I really enjoyed meeting Sir Nicholas Serota this weekend at the National Gallery Singapore for his Museum as a Forum talk. He is the former Director of the Tate art galleries and museums, the current Chair of the National Arts Council of England and non-executive Director of the BBC Executive Board.
He talked about how much museums have changed over the last fifty years, evolving from places of instruction, where scholarly knowledge was imparted to a passive audience in a teacher-pupil relationship. Today, forward thinking museums are places that champion life long learning, visual literacy and understanding. They should encourage collaboration with the public and provoke debate and exchange through their art programming.
This is certainly not the case for all but understanding the need to engage with the public by representing their diversity and immersing their program in society is crucial. Museums now face the challenge of remaining relevant to their audiences but that also presents an opportunity – to harness this new appetite for debate, reflection and participation to create meaningful dialogue and experiences through art. It was reassuring that he talked so much about the importance of cultural mediation and arts engagement for the future success of arts spaces. It’s always great to hear confirmation of your passion and work.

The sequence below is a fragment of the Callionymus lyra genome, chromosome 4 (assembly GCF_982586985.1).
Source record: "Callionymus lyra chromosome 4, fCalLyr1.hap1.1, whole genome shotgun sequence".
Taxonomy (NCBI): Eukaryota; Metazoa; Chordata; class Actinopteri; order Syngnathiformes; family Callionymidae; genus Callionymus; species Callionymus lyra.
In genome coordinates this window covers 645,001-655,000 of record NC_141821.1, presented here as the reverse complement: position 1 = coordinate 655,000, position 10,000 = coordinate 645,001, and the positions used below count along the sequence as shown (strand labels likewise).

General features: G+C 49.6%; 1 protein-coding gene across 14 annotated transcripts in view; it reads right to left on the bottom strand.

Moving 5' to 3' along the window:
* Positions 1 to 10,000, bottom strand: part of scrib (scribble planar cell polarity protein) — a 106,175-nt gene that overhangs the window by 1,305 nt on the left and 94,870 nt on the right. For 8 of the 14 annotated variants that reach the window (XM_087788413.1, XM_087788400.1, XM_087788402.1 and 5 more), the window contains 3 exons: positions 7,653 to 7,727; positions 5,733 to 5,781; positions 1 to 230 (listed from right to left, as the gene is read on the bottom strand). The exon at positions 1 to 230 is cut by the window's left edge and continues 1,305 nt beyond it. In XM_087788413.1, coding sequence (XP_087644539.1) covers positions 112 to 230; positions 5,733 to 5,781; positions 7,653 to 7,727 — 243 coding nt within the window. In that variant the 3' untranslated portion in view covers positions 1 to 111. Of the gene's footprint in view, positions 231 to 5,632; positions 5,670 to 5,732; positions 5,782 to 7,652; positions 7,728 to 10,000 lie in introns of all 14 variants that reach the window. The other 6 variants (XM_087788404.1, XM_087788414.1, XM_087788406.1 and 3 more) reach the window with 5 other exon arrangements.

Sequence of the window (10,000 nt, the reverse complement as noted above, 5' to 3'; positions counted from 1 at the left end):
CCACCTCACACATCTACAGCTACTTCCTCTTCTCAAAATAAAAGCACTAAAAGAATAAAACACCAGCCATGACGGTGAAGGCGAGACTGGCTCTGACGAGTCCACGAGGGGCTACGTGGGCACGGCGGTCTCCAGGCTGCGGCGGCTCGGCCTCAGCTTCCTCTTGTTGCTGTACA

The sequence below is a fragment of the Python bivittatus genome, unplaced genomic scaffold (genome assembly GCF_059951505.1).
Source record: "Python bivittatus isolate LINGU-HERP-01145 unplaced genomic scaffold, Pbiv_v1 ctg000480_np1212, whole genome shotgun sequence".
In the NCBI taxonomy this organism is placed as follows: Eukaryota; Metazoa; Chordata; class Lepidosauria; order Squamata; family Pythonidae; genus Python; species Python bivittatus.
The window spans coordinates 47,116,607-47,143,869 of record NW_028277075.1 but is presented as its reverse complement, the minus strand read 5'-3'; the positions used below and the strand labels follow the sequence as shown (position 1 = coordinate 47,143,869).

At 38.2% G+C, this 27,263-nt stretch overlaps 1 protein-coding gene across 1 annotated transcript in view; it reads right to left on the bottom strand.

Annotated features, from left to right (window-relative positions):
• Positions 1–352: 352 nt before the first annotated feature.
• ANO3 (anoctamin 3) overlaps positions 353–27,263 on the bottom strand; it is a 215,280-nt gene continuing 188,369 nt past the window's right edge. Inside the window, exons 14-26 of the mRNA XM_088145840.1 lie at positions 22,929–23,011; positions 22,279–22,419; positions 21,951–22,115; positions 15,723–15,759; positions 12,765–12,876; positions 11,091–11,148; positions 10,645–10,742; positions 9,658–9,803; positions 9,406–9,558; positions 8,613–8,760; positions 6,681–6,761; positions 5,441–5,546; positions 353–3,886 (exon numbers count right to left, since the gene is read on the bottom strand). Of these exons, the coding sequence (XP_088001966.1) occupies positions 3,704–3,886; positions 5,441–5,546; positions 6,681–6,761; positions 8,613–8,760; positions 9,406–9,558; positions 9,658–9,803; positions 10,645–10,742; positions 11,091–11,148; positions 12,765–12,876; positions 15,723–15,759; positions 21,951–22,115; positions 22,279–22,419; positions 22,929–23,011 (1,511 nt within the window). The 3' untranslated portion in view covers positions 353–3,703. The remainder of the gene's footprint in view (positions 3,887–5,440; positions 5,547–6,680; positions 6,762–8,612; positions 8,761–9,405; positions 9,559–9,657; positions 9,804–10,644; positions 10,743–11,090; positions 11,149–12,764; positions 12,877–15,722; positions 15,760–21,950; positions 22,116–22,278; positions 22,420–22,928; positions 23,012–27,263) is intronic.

During the Q&A, I asked Sir Nicholas what he thought were the barriers to more museums adopting culturally relevant, diverse and immersive experiences into their programming. He said that he thought it was because a lot of traditional institutions have not had a culture of adopting or experimenting with these practices in the past and they are not in the habit of approaching programming and curation in that way. Secondly, he cited fear as a barrier. I think that this is probably the biggest hurdle for most institutions seeking change.
In the sphere of arts and cultural mediation, I design and deliver arts engagement experiences for adults so that they understand art better. I wholeheartedly agree that museums should be forums for debate, discussion, reflection and learning. I believe it is crucial to the future success of museums, internationally, and through the work I am doing, I am excited to be a part of that change.
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